The step ball tournaments were mysteriously promoted. It would just feel like a good day for it, and then all these guys would start showing up at our house, with their Vada Pinson and Jim Bunning gloves hanging from the handle bars. There were other venues, but at our house, it seemed, there was the best balance of front step setback, street slope, and curb height. It felt right, like the 90 feet between bases on a major league field, or the six extra inches added to the 60 feet between home plate and the rubber. We could have played anywhere in a pinch, which is one of the beauties of step ball, but the game was perfectly suited to the century-old layout and slightly softened edges that our corner house presented.
It was always hot, with a summer swelter that felt like punishment for the sins committed by long-gone ancestors. If my mother had to move the family Fairlane forward or backward to clear the playing area, she was met with highly complimentary and slightly oily greetings whose ulterior motives would have made Eddie Haskell jealous. Then on a piece of cardboard box we would scratch out a bracket and begin to play. The loud thwock of tennis balls echoed up and down Poplar Hill Ave., and spectator kids would begin to show up, drawn by the sound that no green Wilson ball ever made rebounding from racquet strings.
Those shots were known as pointers, when you would wind up something like a stutter-legged cricket bowler and fling the ball with all your might at the outside edge of our third front step. If the ball’s equator was properly indented by the brick it would sail up and out over the street, and land beyond the reach of the defender, who was not allowed to exceed the opposite curb in the attempt to field the ball. A tater. A dinger. A blast. We lived for those shots. And in the heat of a closely contested game, we’d often waste out after precious out trying to hit pointers instead of playing small ball, moving runners around with well-placed singles and doubles. Those were achieved when a less flamboyantly tossed tennis ball would rebound off the steps and find its way past the fielder as a grounder or line drive. An out was recorded whenever he fielded it cleanly, tossed it back against the steps from the spot where he caught it, then fielded it cleanly a second time. The rules were fairly simple. Interpretation and judgment of those simple rules sometimes turned our humble stadium into an annex of the Supreme Court.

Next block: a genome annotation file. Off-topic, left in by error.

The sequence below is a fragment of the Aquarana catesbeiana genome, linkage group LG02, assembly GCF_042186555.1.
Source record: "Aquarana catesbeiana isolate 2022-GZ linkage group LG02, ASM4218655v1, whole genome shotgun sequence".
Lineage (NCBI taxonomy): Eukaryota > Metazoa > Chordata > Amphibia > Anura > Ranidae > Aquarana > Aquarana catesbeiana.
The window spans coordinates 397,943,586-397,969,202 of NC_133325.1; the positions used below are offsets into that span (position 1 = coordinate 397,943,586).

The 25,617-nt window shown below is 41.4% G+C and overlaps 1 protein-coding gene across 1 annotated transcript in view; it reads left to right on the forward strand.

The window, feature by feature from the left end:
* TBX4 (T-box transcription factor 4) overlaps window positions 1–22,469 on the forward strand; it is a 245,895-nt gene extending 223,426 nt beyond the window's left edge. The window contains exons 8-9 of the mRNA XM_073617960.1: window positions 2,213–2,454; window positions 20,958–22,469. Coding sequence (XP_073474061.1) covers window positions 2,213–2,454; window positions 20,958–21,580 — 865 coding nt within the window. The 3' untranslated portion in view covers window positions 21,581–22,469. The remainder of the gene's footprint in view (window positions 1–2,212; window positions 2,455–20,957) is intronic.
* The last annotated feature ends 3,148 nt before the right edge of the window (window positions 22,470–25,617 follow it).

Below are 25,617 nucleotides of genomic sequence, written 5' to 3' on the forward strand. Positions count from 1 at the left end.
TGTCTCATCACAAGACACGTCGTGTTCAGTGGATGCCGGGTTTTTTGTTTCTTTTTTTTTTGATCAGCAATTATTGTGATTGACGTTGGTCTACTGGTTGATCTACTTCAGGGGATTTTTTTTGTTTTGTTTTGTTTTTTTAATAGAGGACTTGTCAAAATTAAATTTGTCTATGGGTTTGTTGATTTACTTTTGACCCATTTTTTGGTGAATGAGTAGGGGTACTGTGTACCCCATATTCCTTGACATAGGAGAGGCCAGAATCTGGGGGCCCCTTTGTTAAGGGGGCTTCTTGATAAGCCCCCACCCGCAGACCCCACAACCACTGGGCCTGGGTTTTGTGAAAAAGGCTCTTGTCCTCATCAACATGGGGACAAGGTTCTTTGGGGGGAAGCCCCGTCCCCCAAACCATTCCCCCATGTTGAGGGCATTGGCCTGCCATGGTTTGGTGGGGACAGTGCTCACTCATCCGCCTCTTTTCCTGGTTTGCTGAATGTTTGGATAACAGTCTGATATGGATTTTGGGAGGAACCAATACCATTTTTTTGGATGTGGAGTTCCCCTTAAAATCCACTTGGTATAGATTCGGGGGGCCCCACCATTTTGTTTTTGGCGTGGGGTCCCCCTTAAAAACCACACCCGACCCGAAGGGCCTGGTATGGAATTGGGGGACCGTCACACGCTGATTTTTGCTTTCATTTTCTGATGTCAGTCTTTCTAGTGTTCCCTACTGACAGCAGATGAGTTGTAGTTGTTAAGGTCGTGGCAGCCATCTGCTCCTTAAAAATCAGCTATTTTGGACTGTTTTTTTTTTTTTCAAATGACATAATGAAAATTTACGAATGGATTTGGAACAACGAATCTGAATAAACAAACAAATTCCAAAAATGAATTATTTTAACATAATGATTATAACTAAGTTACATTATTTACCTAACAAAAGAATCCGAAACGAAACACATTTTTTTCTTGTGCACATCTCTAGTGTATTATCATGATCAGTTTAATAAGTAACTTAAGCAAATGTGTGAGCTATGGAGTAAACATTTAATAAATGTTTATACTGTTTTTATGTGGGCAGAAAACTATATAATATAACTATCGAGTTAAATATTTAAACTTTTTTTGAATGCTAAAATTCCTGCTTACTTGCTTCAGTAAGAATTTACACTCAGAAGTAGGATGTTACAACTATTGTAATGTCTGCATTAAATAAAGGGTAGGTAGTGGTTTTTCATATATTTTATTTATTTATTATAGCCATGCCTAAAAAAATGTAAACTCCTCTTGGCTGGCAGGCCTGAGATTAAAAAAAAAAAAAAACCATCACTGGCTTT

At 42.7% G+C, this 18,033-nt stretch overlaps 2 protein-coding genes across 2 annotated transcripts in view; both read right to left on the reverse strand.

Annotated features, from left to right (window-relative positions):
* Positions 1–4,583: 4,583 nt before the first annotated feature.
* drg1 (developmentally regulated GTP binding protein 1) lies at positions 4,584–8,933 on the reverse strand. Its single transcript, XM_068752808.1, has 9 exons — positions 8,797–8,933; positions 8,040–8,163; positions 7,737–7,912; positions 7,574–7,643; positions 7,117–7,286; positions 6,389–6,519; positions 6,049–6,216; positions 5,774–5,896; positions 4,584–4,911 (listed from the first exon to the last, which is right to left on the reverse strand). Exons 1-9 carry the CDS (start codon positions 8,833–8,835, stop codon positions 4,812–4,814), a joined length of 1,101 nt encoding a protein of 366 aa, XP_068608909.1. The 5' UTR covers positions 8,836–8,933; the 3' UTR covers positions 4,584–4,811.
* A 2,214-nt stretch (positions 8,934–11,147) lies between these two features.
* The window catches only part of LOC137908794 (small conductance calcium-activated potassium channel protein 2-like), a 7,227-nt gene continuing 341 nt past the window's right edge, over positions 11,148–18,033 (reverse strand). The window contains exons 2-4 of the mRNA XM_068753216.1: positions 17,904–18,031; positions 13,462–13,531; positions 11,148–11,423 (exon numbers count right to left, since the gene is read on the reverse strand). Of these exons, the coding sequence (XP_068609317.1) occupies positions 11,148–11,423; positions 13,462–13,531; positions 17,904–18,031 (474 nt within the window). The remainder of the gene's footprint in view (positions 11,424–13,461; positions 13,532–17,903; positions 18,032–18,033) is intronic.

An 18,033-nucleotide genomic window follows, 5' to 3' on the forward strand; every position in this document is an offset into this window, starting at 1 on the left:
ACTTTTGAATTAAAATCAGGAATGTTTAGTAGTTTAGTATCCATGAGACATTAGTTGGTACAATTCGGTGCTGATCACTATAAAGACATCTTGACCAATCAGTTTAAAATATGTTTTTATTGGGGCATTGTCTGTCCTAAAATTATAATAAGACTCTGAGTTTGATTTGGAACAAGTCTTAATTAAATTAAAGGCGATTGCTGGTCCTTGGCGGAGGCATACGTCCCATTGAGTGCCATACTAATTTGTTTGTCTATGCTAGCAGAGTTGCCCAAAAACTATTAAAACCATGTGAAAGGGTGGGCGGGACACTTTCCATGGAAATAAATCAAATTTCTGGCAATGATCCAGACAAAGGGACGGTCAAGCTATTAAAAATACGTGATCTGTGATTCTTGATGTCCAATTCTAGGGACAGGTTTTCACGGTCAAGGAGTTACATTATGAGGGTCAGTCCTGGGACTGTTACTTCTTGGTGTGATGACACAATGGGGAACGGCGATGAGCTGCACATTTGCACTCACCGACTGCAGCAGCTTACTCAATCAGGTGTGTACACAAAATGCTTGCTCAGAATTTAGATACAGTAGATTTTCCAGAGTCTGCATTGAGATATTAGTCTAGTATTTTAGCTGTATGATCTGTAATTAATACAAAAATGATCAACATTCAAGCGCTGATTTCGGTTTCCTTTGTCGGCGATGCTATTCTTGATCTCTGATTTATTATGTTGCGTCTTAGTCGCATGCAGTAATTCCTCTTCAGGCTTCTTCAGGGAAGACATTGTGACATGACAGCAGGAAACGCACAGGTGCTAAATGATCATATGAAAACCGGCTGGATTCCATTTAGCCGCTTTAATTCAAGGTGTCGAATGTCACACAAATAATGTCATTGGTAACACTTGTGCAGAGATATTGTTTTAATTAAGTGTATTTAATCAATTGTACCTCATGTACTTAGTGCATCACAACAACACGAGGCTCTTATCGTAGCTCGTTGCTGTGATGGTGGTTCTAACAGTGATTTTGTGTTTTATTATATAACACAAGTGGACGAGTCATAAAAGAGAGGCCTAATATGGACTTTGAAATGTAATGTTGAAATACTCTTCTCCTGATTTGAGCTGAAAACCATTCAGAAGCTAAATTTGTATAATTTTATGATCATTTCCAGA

Freckle-faced small town lawyers would throw their hats and kick their gloves, and invoke with great passion phantom shadows and smudge marks, or even the gravitational pull of a daylight moon, to support their positions on fair balls, clean hits, and errors. My mother had a way of appearing with trays of drinks and fresh fruit during the climax of such debates, rewarding the Eddie-ized behavior of the tournament participants just like they knew she would. Play always resumed. We took turns surrendering. It was easier to do when you were sucking on an orange slice.
It’s tempting to recall those ball-battering marathons with cheap nostalgic reverence, and lather them up with clichés about innocence and timelessness. Bunk! It was baseball at the street level, away from the organized game we played in flannel uniforms for pot-bellied coaches and the bellowing herds of local Moose, Elk, and Lions. We played step ball to untangle ourselves from the rigors of practice, team photos, and the melting boxes of fundraiser candy. We owned it, and we operated it like a tar-papered original franchise. Those boyish voices hollering out in the dusky haze—that wasn’t poetry they were spouting. That was Gooder Bratten relating to Benjie Gasque how his appearance might be improved with tennis balls implanted in all four cheeks. And Benjie, in return, expressing his distaste for Gooder’s mother’s choice of footwear.
Thwock! That was the exclamation point. And it’s still a reminder of the basic drama that drove our game, and our lives. We could settle for moving the runner station to station, or we could go for the pointer. You never knew. I still don’t.